Preschool children who hear their parents describe the size and shape of objects and then use those words themselves perform better on tests of their spatial skills, researchers at the University of Chicago have found.
The study is the first to show that learning to use a wide range of spatial words predicts children’s later spatial thinking, which in turn is important in mathematics, science and technology. Children who heard and then produced 45 additional spatial terms saw, on average, a 23 percent increase in their scores on a non-verbal assessment of spatial thinking.
“Our results suggest that children’s talk about space early in development is a significant predictor of their later spatial thinking,” said Susan Levine, a psychologist at UChicago, who co-authored the paper in the current issue of Developmental Science.
The finding provides further evidence for the importance of exposing children to words related to mathematical concepts. In earlier work, Levine, the Stella M. Rowley Professor in Psychology, and colleagues showed that talking about mathematics with children at an early age greatly improved their performance in math.
“In view of findings that show spatial thinking is an important predictor of STEM (Science, Technology, Engineering and Mathematics) achievement and careers, it is important to explore the kinds of early inputs that are related to spatial thinking,” Levine and colleagues write in the article, “Children’s Spatial Thinking: Does Talk About the Spatial World Matter?” Spatial language may encourage children to adopt a habit of mind when looking at the world that increases their attention to spatial relations.
Joining Levine in writing the article were lead author Shannon Pruden, assistant professor of psychology at Florida International University and former postdoctoral fellow at UChicago, and Janellen Huttenlocher, the William S. Gray Professor Emeritus in Psychology at UChicago.
Observing how parents and children interact
For the study, the research team videotaped children between ages 14 and 46 months who were accompanied by their primary caregivers. They videotaped the caregivers, primarily the children’s mothers, as they interacted with their children during their normal, everyday activities. The 90-minute sessions were conducted at four-month intervals.
The study group included 52 children and 52 caregivers from an economically and ethnically diverse set of homes in the Chicago area.
The researchers recorded words that were related to spatial concepts used by both children and caregivers. They noted the use of names for two- and three-dimensional objects, such as “circle” or “triangle”; words that described size, such as “tall” and “wide”; and words that described the features of shapes such as “bent,” “edge” and “corner.”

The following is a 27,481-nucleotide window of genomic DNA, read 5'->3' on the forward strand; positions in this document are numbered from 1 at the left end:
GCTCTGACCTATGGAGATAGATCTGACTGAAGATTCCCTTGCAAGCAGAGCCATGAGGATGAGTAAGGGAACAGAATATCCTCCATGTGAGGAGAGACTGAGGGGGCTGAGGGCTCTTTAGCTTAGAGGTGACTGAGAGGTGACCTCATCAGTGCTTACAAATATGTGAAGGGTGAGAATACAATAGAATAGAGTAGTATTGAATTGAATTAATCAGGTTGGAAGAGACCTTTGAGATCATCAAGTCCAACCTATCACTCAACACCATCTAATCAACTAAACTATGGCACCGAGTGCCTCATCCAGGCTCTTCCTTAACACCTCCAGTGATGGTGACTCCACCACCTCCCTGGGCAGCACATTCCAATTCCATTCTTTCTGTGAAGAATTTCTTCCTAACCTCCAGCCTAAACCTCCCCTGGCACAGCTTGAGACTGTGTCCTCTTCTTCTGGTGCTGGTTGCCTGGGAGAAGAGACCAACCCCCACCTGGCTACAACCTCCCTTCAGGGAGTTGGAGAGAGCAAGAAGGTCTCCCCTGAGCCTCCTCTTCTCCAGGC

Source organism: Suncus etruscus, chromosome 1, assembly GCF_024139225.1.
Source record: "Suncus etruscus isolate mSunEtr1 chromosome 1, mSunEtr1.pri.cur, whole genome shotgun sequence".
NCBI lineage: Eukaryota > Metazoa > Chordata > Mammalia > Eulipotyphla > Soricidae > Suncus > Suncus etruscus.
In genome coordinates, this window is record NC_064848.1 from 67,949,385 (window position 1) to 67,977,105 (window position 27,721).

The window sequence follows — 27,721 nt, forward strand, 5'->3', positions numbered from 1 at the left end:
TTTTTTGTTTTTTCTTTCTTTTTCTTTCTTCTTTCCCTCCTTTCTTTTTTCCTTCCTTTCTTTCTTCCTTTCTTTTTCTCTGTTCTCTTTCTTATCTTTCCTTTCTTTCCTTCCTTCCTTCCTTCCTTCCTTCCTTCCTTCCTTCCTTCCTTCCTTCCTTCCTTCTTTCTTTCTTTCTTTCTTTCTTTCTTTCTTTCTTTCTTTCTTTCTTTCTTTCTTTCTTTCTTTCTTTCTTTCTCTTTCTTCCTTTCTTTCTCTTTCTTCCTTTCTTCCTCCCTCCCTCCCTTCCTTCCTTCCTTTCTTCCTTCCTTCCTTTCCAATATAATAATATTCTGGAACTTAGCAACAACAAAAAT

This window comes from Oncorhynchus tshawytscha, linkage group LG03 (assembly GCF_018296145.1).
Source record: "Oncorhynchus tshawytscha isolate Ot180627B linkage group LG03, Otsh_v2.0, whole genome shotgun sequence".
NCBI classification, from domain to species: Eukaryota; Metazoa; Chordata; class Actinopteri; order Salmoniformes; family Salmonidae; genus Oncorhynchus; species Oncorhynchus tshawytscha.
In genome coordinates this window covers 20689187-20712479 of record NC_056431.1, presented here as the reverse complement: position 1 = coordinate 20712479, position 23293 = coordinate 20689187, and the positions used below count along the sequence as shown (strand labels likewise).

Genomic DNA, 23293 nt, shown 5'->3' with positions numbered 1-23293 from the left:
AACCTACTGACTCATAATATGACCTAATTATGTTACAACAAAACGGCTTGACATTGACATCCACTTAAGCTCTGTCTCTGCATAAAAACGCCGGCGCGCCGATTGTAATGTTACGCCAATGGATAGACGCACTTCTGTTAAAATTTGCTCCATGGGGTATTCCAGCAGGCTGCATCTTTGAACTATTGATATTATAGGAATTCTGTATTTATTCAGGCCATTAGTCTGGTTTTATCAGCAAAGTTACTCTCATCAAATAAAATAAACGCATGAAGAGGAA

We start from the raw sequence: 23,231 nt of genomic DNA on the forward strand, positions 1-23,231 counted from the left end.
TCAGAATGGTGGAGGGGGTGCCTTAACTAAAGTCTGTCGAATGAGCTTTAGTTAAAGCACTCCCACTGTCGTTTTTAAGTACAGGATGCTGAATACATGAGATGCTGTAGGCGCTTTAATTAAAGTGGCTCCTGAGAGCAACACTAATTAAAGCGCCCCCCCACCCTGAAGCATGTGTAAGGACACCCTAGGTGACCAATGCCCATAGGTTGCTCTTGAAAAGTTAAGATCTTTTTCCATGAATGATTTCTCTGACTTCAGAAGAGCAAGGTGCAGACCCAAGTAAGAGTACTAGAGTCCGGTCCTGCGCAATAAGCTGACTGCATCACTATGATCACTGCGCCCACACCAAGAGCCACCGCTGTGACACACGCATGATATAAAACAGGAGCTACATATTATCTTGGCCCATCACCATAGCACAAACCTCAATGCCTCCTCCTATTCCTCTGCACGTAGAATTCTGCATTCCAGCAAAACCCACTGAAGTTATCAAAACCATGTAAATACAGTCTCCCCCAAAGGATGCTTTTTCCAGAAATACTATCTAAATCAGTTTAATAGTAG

As was the case in their research on the use of mathematical words, the researchers found a wide variation in the number of spatial words parents and children used. On average, parents used 167 words related to spatial concepts during the 13.5 hours of recorded time during the period of 14 to 46 months, but the range was very wide—from 5 to 525 spatial words.
Among children, there was a similar variability, with children producing an average of 74 spatial related words and using a range of 4 to 191 spatial words during the study period. The children who used more spatial terms were more likely to have caregivers who used those terms.
Moreover, when the children were four-and-a-half years old, the team assessed them for their spatial skills, to see how well they could mentally rotate objects, copy block designs and do spatial analogies, which involved picking out the same spatial relations when different objects were involved.
The researchers found that the children who were exposed to more spatial terms during their everyday activities and produced these words themselves performed much better on spatial tests at four-and-a-half years of age than children who did not hear and produce as many of these spatial terms. Importantly, this was true, even controlling for children’s overall productive vocabulary.
The impact was greatest for children’s performance on the spatial analogies and mental rotation tasks. For every 45 additional spatial words children produced during spontaneous talk with their parents, they saw, on average, a 23 percent increase in their scores on the spatial analogies task and a 15 percent increase in their performance on the mental rotation task.
The increased use of spatial language may have prompted the children’s attention to spatial information and improved their ability to solve spatial problems, the researchers said. Spatial language also may reduce the mental load involved in transforming shapes and help children represent the spatial relations used on the spatial analogies task, they added.
The research was supported by the National Institute of Child Health and Human Development and an award from the National Science Foundation’s Science of Learning Center program to the University’s Spatial Intelligence and Learning Center.